Inci, who is a very talented artist in her own right; started to give some thought to something Rod had said ‘Words Make Art Work.’ She went to her own studio and looked at some of her own paintings.

Beyond all the typical tools artists use to create, there often is one tool they overlook, and that is the dictionary in conjunction with a thesaurus. Over the last hundred years or more there have been numerous artists that never wanted anyone, especially art critics to explain their art in words. These artists felt that the painting itself should have all the power and presence needed to communicate and penetrate the mind of its viewers. It wasn’t until certain well-known art critics started to add words to paintings, this was a way of justifying what they were doing and helped many of them become extremely famous. Some of these art critics were constantly being quoted by art magazines, which at the time were relatively new to the art scene. This became a very lucrative and highly social occupation.

Today artists are damned if they don’t provide detailed explanations about the art they created. If they don’t… sure as can be, someone else will. More often than not even though they may have good intentions, they will do more harm than good to potentially great works of art. The old adage that people, buy art with their ears not with their eyes; is truer today than it has ever been. Artists must take responsibility for describing a particular work of art, so it’s not left up to others. No doubt the great master artists throughout the centuries would be greatly disappointed with the words that are being flippantly said about their creations in today’s world.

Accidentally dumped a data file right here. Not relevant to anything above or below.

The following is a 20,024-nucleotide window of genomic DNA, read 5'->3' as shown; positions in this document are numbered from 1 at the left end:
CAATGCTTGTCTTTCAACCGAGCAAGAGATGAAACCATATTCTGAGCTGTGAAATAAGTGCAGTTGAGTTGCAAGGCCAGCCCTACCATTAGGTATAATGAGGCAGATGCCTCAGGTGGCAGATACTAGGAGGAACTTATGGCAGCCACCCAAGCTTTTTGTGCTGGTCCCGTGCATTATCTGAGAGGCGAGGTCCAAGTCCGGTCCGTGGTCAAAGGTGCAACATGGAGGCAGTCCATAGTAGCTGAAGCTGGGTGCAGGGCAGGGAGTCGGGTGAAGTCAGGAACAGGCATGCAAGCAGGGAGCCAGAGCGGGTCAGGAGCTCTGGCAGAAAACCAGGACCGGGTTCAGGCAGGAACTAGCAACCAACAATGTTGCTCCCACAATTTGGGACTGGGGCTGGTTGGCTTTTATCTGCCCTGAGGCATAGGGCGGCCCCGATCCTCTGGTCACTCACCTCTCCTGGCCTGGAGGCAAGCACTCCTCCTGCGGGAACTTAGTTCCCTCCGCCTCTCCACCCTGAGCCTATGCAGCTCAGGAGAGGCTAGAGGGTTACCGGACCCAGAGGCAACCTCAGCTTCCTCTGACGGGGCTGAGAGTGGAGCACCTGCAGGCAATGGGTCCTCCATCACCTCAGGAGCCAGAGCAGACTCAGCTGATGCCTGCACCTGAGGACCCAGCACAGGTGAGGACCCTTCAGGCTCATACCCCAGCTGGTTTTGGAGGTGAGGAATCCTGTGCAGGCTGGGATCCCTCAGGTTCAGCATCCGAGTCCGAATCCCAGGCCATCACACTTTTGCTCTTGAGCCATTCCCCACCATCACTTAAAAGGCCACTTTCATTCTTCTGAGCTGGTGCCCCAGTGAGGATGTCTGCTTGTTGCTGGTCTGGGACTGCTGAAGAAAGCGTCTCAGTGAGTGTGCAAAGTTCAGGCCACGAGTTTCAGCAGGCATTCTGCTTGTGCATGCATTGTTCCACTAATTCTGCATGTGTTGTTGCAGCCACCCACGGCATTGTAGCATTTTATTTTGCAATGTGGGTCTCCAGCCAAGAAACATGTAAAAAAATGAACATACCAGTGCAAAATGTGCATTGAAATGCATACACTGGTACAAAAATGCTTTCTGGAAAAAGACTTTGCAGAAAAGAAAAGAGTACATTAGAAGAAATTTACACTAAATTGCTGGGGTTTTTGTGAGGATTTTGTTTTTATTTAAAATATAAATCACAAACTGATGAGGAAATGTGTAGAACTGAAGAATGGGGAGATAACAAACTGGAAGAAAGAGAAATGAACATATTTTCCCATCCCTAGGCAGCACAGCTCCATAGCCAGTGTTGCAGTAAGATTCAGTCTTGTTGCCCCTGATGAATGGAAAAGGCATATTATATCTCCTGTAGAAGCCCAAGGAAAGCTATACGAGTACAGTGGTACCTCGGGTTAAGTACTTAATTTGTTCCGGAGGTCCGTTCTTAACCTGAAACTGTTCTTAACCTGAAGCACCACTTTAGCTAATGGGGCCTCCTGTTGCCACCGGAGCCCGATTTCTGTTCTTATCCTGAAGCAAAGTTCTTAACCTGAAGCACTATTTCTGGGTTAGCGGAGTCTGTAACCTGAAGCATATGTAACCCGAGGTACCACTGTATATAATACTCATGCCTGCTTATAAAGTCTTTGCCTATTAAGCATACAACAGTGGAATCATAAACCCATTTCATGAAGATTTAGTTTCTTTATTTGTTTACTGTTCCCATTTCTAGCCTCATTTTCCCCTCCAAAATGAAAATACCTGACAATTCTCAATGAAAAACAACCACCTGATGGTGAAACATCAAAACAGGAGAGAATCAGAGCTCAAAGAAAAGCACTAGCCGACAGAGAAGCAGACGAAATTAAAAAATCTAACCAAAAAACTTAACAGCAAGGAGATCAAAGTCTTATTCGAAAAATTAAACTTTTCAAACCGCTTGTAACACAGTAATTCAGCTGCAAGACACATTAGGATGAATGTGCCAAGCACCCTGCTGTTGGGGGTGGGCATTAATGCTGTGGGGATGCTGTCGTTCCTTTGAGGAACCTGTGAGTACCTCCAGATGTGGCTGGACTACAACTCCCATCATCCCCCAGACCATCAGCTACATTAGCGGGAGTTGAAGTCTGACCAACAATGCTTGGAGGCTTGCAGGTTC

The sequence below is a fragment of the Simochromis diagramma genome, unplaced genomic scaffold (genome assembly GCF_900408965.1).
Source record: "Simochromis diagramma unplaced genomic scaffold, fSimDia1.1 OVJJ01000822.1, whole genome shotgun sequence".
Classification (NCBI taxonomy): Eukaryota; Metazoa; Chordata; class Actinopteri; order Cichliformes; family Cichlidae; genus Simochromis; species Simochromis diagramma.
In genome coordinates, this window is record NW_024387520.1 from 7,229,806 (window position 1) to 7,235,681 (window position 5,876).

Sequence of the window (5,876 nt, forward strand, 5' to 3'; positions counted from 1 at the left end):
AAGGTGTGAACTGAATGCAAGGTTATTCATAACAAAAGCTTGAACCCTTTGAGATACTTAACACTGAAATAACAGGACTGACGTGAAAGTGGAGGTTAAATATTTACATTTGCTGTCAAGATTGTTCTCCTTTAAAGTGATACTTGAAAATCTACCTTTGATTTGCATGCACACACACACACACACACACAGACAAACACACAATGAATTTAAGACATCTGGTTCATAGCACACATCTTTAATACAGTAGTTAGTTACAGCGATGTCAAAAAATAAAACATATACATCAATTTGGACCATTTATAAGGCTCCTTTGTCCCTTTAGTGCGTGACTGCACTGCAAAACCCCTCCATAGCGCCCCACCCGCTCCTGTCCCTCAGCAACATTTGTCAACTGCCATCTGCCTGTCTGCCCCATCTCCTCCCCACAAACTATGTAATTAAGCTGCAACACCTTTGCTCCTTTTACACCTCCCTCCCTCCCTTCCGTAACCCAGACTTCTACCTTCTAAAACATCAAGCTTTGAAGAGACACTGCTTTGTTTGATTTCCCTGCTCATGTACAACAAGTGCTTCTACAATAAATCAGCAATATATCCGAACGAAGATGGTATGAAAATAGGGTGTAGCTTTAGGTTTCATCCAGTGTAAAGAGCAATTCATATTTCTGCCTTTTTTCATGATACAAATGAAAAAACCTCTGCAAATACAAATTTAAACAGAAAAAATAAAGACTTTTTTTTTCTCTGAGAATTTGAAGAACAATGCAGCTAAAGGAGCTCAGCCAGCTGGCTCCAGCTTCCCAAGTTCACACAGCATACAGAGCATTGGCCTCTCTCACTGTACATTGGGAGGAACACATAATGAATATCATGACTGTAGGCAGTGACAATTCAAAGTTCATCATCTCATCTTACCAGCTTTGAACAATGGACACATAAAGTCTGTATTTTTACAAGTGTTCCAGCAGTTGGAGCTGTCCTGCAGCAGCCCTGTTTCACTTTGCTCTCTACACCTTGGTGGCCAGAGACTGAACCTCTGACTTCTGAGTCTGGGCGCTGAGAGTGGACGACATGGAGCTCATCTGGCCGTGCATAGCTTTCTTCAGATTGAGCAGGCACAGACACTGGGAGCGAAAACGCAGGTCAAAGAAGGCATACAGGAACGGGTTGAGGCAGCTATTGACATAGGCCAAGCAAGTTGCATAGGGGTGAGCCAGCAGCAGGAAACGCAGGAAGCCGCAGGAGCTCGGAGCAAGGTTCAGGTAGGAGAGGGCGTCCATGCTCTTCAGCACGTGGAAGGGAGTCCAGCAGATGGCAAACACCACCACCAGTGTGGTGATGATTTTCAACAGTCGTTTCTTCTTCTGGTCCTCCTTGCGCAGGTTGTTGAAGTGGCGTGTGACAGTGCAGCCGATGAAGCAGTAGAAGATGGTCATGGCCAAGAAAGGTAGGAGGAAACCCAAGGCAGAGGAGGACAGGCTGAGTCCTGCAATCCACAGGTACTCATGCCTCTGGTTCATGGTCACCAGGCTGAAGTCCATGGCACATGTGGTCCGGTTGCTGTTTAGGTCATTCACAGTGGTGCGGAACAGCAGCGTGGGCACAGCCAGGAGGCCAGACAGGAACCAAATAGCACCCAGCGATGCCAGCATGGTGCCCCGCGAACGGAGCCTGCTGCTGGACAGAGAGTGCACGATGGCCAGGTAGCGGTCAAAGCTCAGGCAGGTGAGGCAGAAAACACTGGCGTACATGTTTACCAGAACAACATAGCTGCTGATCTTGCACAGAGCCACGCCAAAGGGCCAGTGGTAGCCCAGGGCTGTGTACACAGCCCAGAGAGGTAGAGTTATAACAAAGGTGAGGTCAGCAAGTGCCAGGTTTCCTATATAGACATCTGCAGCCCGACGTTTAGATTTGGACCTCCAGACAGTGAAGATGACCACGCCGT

Everyone has an opinion when it comes to art, we all see things differently and read into things based on our life’s experiences. Some opinions can be valid, others can be downright silly, and of course there are plenty of opinions out there, that are simply cruel. As an artist you must consider the source, some you can respect others; well it’s best to close your ears and move on, you’ll never convince anyone of anything that they don’t know anything about, or have any appreciation for.

Rod came to the conclusion that  this particular painting represented storytelling. And he would write a story to go with the work when it was posted on his website.

Inci came to the conclusion that her artworks often were more about spirituality. She had always made it her goal to create art that inspired people to think and especially to bring inner peace. The goal was not always easy to achieve, but she knew that while she was putting brush to canvas, her thoughts were always elevated, and in some ways connected to her sensitivity, and her innate ability to help others to free up their minds from the cares of the world.

There is a substantial amount of effort that goes into making art, but along the way you’ll discover that ‘Words Make Art Work.’ If nothing else they may create a roadmap for current and future generations of viewers, that are fortunate enough to stand before one of your paintings. After all, who wants to be judged by someone else’s opinion, when

‘Words Make Art Work…’ They really do!